Prosecutors urge jail term for disgraced surgeon

Prosecutors asked a Stockholm court Monday for at least five years in prison for an Italian surgeon once hailed for pioneering windpipe surgery now on trial for assault.
Paolo Macchiarini won praise in 2011 after claiming to have performed the world’s first synthetic trachea transplants using stem cells while he was a surgeon at Stockholm’s Karolinska University Hospital.
The experimental procedure was hailed as a breakthrough in regenerative medicine.
But allegations soon emerged that the procedure had been carried out on at least one person who had not been critically ill at the time of the surgery.
Together with his colleagues, Macchiarini, 63, performed a total of eight such transplants between 2011 and 2014 — three in Sweden in 2011 and 2012, and five in Russia.
The three patients in Sweden died, though the deaths have not been directly linked to the surgeries.
Throughout the 13-day trial, prosecutors — who had charged Macchiarini with three counts of aggravated assault — argued his surgeries went against “science and proven experience”.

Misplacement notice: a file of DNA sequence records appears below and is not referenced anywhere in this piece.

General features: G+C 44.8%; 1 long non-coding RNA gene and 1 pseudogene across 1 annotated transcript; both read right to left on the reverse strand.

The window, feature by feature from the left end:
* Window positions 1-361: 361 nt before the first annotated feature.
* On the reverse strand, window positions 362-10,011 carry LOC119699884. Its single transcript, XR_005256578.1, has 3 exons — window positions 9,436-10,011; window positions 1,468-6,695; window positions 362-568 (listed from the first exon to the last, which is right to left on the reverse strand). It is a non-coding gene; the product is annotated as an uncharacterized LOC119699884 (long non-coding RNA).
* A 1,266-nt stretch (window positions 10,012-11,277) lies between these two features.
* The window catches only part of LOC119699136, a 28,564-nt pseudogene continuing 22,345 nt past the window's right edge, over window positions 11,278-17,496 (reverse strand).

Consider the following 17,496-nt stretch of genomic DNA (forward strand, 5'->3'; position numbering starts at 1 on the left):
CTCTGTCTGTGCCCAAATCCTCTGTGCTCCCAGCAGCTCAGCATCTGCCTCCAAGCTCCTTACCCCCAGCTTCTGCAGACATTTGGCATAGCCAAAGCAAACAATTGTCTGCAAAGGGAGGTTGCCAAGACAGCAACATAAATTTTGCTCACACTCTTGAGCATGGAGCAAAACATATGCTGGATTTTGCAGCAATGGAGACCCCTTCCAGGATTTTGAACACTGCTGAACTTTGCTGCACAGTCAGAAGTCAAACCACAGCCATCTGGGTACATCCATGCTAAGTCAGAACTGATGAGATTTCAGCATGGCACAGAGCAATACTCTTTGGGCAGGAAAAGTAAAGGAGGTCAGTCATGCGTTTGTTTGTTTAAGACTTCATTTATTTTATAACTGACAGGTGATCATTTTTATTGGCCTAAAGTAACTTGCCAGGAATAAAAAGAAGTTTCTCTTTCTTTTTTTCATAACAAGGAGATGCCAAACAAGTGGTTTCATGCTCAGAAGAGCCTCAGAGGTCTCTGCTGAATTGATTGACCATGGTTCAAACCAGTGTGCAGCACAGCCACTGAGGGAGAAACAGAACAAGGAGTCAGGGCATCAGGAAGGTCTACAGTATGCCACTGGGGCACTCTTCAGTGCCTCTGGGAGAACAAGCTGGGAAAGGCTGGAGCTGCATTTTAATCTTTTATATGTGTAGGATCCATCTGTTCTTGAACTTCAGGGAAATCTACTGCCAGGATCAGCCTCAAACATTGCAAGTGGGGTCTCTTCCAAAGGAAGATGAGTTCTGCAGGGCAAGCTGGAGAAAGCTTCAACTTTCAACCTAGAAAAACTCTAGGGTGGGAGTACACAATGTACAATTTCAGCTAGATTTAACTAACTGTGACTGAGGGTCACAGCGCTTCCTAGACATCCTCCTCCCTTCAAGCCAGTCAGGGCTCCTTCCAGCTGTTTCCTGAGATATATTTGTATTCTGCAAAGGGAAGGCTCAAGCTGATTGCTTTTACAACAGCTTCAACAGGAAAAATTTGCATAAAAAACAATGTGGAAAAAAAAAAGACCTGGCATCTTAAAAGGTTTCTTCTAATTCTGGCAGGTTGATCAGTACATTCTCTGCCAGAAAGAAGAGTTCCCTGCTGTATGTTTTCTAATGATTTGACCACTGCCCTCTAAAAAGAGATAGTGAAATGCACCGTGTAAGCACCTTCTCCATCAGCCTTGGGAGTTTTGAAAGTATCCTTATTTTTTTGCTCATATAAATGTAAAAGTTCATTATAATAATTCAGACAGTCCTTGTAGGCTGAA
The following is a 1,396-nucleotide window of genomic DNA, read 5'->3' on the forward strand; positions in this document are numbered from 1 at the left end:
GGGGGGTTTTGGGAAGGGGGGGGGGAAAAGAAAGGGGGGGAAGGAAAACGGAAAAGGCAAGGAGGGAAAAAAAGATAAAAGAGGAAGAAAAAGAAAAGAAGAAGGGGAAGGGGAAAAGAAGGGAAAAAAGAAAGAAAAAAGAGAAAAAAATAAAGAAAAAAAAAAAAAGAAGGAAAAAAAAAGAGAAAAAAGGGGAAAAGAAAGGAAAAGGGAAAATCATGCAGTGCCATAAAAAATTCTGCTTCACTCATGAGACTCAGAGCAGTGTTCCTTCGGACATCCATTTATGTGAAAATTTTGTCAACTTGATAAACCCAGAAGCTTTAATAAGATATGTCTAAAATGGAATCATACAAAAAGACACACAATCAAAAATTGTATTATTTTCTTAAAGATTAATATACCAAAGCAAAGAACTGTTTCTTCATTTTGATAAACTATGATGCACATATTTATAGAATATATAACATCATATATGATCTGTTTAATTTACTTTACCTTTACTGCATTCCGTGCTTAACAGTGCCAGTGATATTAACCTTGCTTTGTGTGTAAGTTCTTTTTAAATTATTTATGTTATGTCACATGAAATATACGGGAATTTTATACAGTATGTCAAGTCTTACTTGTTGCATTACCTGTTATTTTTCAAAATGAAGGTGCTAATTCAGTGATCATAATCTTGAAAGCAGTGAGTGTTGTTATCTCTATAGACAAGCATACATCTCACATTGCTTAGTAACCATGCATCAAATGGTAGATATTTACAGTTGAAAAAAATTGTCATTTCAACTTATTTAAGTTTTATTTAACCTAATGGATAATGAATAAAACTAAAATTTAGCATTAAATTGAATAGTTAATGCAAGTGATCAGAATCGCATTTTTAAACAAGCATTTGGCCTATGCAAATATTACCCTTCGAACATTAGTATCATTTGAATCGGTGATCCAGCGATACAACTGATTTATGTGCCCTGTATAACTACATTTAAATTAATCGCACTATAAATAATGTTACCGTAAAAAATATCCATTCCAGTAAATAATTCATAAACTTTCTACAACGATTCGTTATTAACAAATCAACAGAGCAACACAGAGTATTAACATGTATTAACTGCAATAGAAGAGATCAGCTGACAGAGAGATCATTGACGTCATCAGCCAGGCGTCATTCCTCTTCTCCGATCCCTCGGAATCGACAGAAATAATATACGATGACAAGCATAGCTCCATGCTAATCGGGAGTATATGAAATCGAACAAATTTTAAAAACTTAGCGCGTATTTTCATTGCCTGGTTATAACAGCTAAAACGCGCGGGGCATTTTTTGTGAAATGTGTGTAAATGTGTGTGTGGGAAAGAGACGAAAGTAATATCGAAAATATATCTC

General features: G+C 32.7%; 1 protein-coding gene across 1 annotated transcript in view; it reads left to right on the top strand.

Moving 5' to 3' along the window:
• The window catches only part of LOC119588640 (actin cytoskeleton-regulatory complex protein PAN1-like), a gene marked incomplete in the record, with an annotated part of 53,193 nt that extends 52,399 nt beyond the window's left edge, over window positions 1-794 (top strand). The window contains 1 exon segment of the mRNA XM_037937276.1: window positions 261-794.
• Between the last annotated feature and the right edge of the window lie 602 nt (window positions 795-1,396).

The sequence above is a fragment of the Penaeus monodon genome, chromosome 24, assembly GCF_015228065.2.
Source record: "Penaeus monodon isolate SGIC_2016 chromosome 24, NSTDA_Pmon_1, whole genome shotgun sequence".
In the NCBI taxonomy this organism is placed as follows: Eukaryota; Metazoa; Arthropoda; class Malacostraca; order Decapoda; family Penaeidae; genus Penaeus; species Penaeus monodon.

They also said the surgeon had acted with “reckless intent”, since he continued performing the treatments even though complications arose with earlier patients.
After the end of the trial on Monday, prosecutor Jim Westerberg told AFP that they believe the charges should add up to a sentence of “clearly over five years in prison”.
Given that the actions in question dated back a decade, Westerberg said they would accept some reductions to the penalty.
During the trial, Macchiarini’s team defended the experimental treatments as the result of teamwork, having been thoroughly discussed and decided upon with senior colleagues, and the doctor stressed that he wanted to save lives.
In 2013, the Karolinska Hospital suspended all trachea transplants and refused to extend Macchiarini’s contract as a surgeon.
Macchiarini was also employed by the Karolinska Institute research facility, which awards the Nobel Medicine Prize. An external review in 2015 found Macchiarini guilty of research misconduct.
Even though the institute sacked him in 2016, it repeatedly defended him until 2018, when its own review found him and several other researchers guilty of scientific misconduct.
The university’s principal and several others stepped down over the scandal.
Medical journal The Lancet in 2018 retracted two papers authored by Macchiarini.
A criminal investigation was closed in 2017, only to be reopened in December of 2018 and charges were finally filed in September of 2020.
The Solna District court is due to deliver its verdict on June 16.
© Agence France-Presse